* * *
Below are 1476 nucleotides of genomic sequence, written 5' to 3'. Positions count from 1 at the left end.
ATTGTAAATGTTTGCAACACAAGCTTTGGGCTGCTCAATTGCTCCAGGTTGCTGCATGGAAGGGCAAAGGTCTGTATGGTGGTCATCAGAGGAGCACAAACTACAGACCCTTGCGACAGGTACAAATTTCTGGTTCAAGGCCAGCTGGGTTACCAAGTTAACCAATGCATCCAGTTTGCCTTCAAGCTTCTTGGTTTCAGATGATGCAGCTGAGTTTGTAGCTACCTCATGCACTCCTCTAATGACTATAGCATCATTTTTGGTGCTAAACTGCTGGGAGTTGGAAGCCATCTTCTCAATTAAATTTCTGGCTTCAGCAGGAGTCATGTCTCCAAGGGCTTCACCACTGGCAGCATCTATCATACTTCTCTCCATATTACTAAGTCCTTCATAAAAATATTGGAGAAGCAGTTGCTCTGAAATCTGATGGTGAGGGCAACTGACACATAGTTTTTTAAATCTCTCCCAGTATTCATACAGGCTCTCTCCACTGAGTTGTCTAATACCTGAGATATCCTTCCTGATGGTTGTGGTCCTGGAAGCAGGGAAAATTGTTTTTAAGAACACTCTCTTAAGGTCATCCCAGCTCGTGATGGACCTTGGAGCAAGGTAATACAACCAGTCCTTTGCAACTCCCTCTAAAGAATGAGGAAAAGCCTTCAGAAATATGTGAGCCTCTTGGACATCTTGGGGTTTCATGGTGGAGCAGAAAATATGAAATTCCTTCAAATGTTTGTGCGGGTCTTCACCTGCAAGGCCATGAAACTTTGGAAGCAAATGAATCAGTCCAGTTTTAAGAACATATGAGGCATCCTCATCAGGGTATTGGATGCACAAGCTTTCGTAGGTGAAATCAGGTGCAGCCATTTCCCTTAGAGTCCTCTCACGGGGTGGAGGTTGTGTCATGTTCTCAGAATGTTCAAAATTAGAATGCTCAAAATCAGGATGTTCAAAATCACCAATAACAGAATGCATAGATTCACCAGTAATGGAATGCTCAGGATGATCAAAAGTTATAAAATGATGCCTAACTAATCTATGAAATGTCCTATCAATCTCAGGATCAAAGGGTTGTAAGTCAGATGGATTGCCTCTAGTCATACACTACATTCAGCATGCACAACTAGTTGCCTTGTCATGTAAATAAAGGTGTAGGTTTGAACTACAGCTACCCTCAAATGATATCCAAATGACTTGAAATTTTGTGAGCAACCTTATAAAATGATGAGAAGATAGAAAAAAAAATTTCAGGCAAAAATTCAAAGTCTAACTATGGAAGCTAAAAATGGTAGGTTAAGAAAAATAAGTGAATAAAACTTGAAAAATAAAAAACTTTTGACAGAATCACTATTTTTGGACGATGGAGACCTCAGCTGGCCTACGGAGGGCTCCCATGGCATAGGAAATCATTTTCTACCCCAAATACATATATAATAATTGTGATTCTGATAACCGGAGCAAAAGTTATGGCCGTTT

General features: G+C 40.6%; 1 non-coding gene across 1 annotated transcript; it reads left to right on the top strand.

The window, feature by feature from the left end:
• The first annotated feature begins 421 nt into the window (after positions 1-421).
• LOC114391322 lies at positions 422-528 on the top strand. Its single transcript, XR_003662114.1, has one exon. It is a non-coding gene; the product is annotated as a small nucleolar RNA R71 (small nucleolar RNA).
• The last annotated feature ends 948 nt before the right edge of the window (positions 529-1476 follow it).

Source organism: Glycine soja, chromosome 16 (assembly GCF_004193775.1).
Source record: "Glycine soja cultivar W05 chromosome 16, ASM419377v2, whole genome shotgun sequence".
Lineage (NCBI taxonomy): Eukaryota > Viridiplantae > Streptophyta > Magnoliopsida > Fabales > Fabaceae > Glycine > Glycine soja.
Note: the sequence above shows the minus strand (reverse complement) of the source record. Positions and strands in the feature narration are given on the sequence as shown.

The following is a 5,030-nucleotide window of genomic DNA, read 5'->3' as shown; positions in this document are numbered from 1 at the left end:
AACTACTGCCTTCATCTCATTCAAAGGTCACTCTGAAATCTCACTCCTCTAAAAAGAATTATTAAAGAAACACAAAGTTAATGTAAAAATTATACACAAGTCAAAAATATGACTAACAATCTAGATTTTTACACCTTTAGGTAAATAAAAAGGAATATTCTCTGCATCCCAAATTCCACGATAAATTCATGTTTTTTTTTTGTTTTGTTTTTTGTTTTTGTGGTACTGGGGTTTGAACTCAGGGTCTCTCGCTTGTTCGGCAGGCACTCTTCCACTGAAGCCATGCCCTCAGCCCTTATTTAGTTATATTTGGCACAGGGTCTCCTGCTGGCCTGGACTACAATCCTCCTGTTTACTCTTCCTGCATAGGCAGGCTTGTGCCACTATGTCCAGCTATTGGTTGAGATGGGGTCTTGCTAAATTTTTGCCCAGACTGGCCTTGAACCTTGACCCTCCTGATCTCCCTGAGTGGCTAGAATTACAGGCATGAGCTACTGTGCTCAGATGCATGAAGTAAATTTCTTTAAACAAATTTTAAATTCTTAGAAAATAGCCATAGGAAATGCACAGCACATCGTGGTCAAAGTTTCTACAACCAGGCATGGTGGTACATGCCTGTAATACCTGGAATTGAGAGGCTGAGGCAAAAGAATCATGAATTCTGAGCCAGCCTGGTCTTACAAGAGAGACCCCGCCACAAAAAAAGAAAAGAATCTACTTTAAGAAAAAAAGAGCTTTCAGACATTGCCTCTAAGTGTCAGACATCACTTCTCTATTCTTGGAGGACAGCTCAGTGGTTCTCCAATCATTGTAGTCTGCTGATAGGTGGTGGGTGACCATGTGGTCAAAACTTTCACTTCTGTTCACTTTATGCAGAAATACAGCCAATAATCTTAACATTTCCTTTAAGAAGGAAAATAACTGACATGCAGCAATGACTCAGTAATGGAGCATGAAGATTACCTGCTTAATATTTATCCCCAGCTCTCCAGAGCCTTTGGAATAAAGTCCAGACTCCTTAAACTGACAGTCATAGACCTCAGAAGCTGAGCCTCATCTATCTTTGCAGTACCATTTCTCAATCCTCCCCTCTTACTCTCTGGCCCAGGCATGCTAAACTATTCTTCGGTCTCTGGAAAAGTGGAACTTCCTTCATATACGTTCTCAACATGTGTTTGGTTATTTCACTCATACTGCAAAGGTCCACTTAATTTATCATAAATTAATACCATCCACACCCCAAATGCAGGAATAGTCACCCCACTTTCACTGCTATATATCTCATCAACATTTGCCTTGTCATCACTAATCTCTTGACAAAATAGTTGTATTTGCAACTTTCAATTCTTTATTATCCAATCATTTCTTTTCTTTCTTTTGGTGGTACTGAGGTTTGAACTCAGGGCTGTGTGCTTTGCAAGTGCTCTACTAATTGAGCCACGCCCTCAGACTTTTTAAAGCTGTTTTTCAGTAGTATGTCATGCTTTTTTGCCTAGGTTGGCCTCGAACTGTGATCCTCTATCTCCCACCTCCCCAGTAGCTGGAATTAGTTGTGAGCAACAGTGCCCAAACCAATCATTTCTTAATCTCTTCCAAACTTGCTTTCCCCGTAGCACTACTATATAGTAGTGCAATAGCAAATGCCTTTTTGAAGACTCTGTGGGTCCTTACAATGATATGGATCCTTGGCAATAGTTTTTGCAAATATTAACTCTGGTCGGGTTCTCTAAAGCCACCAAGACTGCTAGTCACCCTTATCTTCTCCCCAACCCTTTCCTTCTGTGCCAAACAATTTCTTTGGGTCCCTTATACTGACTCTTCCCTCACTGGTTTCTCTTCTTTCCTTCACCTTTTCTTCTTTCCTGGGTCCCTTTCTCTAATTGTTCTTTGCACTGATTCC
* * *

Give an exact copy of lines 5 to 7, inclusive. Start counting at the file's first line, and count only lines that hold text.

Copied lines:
• The first annotated feature begins 421 nt into the window (after positions 1-421).
• LOC114391322 lies at positions 422-528 on the top strand. Its single transcript, XR_003662114.1, has one exon. It is a non-coding gene; the product is annotated as a small nucleolar RNA R71 (small nucleolar RNA).
• The last annotated feature ends 948 nt before the right edge of the window (positions 529-1476 follow it).